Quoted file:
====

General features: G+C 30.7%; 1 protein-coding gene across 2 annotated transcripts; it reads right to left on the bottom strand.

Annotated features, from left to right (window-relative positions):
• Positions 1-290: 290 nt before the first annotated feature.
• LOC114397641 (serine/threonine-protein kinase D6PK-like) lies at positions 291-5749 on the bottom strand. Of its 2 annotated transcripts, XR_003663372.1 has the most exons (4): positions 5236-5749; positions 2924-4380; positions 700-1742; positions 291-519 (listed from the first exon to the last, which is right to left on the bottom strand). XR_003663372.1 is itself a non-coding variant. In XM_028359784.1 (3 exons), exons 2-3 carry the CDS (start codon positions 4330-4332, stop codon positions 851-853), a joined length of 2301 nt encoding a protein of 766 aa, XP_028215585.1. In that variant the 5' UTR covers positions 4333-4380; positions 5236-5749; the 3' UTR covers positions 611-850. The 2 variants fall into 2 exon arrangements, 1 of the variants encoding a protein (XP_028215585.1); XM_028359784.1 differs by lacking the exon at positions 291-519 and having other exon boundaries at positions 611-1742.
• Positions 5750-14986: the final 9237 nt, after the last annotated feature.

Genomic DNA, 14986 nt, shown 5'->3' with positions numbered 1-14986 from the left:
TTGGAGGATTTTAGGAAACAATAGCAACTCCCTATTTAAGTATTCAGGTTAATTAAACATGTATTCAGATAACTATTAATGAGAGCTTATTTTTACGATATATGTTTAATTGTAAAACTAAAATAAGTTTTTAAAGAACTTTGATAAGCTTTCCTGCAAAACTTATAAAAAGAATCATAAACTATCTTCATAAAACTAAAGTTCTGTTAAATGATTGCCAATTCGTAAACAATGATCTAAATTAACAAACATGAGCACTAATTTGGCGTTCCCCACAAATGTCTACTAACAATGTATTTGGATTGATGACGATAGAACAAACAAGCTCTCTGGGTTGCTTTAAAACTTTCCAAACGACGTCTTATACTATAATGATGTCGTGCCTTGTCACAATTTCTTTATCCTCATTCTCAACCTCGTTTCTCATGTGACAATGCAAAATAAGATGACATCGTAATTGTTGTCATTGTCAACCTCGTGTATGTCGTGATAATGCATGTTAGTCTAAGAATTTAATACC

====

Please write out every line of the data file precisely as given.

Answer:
General features: G+C 30.7%; 1 protein-coding gene across 2 annotated transcripts; it reads right to left on the bottom strand.

Annotated features, from left to right (window-relative positions):
• Positions 1-290: 290 nt before the first annotated feature.
• LOC114397641 (serine/threonine-protein kinase D6PK-like) lies at positions 291-5749 on the bottom strand. Of its 2 annotated transcripts, XR_003663372.1 has the most exons (4): positions 5236-5749; positions 2924-4380; positions 700-1742; positions 291-519 (listed from the first exon to the last, which is right to left on the bottom strand). XR_003663372.1 is itself a non-coding variant. In XM_028359784.1 (3 exons), exons 2-3 carry the CDS (start codon positions 4330-4332, stop codon positions 851-853), a joined length of 2301 nt encoding a protein of 766 aa, XP_028215585.1. In that variant the 5' UTR covers positions 4333-4380; positions 5236-5749; the 3' UTR covers positions 611-850. The 2 variants fall into 2 exon arrangements, 1 of the variants encoding a protein (XP_028215585.1); XM_028359784.1 differs by lacking the exon at positions 291-519 and having other exon boundaries at positions 611-1742.
• Positions 5750-14986: the final 9237 nt, after the last annotated feature.

Genomic DNA, 14986 nt, shown 5'->3' with positions numbered 1-14986 from the left:
TTGGAGGATTTTAGGAAACAATAGCAACTCCCTATTTAAGTATTCAGGTTAATTAAACATGTATTCAGATAACTATTAATGAGAGCTTATTTTTACGATATATGTTTAATTGTAAAACTAAAATAAGTTTTTAAAGAACTTTGATAAGCTTTCCTGCAAAACTTATAAAAAGAATCATAAACTATCTTCATAAAACTAAAGTTCTGTTAAATGATTGCCAATTCGTAAACAATGATCTAAATTAACAAACATGAGCACTAATTTGGCGTTCCCCACAAATGTCTACTAACAATGTATTTGGATTGATGACGATAGAACAAACAAGCTCTCTGGGTTGCTTTAAAACTTTCCAAACGACGTCTTATACTATAATGATGTCGTGCCTTGTCACAATTTCTTTATCCTCATTCTCAACCTCGTTTCTCATGTGACAATGCAAAATAAGATGACATCGTAATTGTTGTCATTGTCAACCTCGTGTATGTCGTGATAATGCATGTTAGTCTAAGAATTTAATACC